When a Strategic Sale is not the Right Sale

A capital-efficient, bootstrapped business can be a formidable presence to larger vendors in a market. It is a bit of the David and Goliath story: smaller competitor takes what is rightfully theirs from a sizeable peer. Except instead of a rock and a slingshot, these founder-controlled businesses are armed with customer centricity, agility, service quality, and a mission-driven workforce (vs. a workforce filled with mercenaries).

A common response by larger players is to make a “Strategic Offer” – to buy out these nimble and high-quality companies and make the problem go away.

While strategic offers can create significant returns for founders in certain scenarios, it is these rare, outsized outcomes that we typically see in the press. For most sellers, strategic offers come with obstacles to navigate: mirage-like valuations, onerous founder lockups, and often the deterioration of the business post-close as measured in customer satisfaction, employee retention, and dare we say the company’s spirit, as nebulous as that may sound.

Below we unpack some of these elements further.

Headline Price: This is the number any buyer throws at you. Whether it is for 100% of the business, or just 5%, you get an Enterprise Value (EV) figure that assesses the entirety of the business. In Strategic Offers, the structure is almost always for a super majority (2/3rds+) of your company, and often, 100%. Headline price is the most emotionally charged aspect of any offer, and Strategics use this to lure Founders into a period of exclusive negotiations. While these prices come to fruition in certain cases, too often Strategics use a large headline price to get you to the table, only to grind down EV through the course of diligence. This grind-down (which high-volume software aggregators are famous for too), looks like:

  1. Headline price reductions.
  2. Shifting more of the price into contingent outcomes around growth, EBITDA performance, or strategic outcomes (e.g., winning 10 new customers in anew market).

The main challenge with contingent outcomes here is that Strategic buyers often squelch the ability for your company to achieve growth or profitability due to: centralized decision making, layers of bureaucracy, and strategy designed by external teams (most of whom have never actually worked in a software company). This makes these variable, contingent outcomes described above very unlikely to be achieved.

Upside: As noted, when a strategic makes an offer the most common structure presented is a 100% buyout. With this structure comes several economic, emotional, and philosophical questions to grapple with. On the economic front, one of the trade-offs for this max headline price described above is the missed opportunity to participate in future growth. It is rare that a founder is invited to “roll equity” and re-invest back in the business alongside new strategic ownership, parting ways with any investment or involvement in what they have built.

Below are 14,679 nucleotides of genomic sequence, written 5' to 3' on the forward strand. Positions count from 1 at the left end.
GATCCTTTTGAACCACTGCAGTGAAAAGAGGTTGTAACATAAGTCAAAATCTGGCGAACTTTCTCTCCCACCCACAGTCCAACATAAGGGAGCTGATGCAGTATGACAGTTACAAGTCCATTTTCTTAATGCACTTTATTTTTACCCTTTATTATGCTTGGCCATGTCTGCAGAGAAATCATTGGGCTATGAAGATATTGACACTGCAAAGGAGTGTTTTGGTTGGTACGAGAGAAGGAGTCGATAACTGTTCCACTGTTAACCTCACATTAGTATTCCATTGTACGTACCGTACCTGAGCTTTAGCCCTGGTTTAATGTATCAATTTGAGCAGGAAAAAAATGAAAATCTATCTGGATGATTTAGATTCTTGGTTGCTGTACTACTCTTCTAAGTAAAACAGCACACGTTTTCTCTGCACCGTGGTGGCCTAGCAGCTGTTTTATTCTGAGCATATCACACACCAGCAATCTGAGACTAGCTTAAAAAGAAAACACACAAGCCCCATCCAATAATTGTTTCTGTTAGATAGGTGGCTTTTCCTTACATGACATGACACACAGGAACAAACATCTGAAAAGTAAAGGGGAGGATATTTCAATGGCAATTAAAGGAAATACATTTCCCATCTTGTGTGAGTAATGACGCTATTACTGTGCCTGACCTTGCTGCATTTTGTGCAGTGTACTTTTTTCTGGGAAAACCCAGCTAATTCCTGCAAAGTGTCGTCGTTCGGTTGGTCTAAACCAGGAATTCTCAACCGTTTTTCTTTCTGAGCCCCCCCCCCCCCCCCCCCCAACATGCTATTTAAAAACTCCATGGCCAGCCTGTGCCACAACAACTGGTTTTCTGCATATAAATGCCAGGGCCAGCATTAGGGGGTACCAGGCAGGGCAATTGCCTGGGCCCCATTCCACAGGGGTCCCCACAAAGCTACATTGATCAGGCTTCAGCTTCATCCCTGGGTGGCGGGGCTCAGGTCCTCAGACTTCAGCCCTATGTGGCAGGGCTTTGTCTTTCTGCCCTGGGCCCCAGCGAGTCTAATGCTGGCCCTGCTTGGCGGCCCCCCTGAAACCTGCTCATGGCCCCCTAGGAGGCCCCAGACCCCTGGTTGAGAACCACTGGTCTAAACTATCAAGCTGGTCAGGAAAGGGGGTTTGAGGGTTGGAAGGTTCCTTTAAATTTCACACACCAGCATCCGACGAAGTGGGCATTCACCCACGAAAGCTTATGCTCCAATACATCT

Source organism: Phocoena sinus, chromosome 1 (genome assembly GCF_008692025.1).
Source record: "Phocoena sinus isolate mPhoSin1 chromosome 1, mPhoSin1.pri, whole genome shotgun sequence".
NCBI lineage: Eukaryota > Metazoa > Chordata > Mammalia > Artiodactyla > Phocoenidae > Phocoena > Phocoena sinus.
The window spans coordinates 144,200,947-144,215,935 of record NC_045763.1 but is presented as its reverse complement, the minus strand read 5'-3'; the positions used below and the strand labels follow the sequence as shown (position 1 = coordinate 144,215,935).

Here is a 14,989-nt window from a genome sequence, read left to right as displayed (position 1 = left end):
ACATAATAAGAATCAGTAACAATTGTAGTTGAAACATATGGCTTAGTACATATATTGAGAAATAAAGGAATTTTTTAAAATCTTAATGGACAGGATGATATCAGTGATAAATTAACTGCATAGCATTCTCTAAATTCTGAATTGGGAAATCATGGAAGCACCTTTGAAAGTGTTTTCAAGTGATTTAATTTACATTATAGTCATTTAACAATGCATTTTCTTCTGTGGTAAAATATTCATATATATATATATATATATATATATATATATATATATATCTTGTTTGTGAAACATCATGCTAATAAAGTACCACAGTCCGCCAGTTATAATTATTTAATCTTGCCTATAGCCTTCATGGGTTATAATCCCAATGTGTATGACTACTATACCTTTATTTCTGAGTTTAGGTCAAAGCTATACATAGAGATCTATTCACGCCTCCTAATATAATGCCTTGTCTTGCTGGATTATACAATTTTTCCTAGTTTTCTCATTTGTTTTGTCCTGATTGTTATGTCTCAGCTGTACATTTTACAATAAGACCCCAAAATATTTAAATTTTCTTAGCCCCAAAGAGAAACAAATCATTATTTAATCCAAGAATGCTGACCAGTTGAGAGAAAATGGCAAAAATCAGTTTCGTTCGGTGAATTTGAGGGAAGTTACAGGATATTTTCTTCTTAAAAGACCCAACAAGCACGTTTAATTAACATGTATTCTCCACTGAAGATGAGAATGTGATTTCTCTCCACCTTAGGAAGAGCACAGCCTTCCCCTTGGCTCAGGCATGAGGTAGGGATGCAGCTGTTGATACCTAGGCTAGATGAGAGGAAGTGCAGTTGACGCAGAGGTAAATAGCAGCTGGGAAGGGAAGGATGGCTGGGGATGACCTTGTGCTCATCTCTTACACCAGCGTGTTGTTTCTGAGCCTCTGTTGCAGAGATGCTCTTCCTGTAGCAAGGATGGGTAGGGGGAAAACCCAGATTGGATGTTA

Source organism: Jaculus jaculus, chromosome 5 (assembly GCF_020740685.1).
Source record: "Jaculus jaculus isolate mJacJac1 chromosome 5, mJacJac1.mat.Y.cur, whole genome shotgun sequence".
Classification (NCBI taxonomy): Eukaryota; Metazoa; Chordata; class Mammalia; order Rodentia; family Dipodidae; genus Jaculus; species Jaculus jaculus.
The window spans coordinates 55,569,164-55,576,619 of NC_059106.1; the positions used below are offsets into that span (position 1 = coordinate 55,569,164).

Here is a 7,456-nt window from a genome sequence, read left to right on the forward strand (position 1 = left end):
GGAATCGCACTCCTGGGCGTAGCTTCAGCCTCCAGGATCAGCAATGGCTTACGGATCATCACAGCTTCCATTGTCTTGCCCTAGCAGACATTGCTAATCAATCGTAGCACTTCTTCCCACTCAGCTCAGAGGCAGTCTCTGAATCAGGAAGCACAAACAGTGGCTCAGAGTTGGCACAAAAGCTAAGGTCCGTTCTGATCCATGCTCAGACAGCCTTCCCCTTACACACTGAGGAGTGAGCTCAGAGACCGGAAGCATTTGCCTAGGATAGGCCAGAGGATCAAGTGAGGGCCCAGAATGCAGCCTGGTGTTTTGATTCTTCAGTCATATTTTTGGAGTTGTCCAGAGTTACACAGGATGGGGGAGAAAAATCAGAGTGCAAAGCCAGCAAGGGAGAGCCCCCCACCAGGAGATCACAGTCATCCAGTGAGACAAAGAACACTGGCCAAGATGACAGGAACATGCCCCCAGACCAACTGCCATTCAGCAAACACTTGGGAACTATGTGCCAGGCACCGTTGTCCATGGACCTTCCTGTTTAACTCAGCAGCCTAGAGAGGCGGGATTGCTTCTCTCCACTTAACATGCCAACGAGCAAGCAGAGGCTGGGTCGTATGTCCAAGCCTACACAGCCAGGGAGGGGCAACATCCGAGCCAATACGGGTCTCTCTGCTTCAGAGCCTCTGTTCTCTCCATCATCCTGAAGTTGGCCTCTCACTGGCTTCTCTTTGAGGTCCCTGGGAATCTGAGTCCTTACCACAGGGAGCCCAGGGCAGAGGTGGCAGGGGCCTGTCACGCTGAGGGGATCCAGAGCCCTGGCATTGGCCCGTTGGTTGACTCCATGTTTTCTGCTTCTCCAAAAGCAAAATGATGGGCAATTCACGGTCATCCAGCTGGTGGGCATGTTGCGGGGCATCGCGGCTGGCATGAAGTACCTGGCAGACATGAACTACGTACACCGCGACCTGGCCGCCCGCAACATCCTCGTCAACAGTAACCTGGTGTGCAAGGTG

For founders who believe deeply in what they have created and are energized by the thought of what is to come, headline price can be supplemented by this opportunity to participate in continued growth. Expanding growth rates can come from the continued professionalization of sales and marketing, market tailwinds created by operating in a portfolio of adjacent companies or, completing some M&A of your own, all while maintaining economic and emotional ties to the business.

Legacy: From the carefully cultivated customer base and the staff that helped build the business, to the community it sprouted out of and the intangibles of brand reputation; the notion of legacy can take many forms. When a Strategic acquires a business, the end-goal is “integration.” Integration typically looks like: moving customers off existing contracts, re-platforming products, restructuring/downsizing teams, and assimilation into existing processes. Change of this sort can be distressing for Founders as they watch investments in their clients, people and processes undone.

Process: Most Founders only sell one business in their career. This process can be fraught with challenges, both logistical and emotional. Strategic buyers are not known for their speed and efficiency in execution. As a result, be prepared for longer discovery, exclusivity, and diligence periods, marked by third-party involvement and a lack of expediency towards executing on-schedule. Strategic acquisitions always have a ‘deal-risk’ overhang from a potential change in corporate strategy by the buyer. There are many stories of Strategic buyers backing out at the last minute due to unexpected changes in corporate strategy, stock price sell-off or reshuffling of executives.

Every Founder will weigh these factors differently when considering whether to sell their business to a Strategic buyer. We believe Arcadea presents a distinct alternative for those that operate high quality businesses and who prioritize upside and legacy over headline price.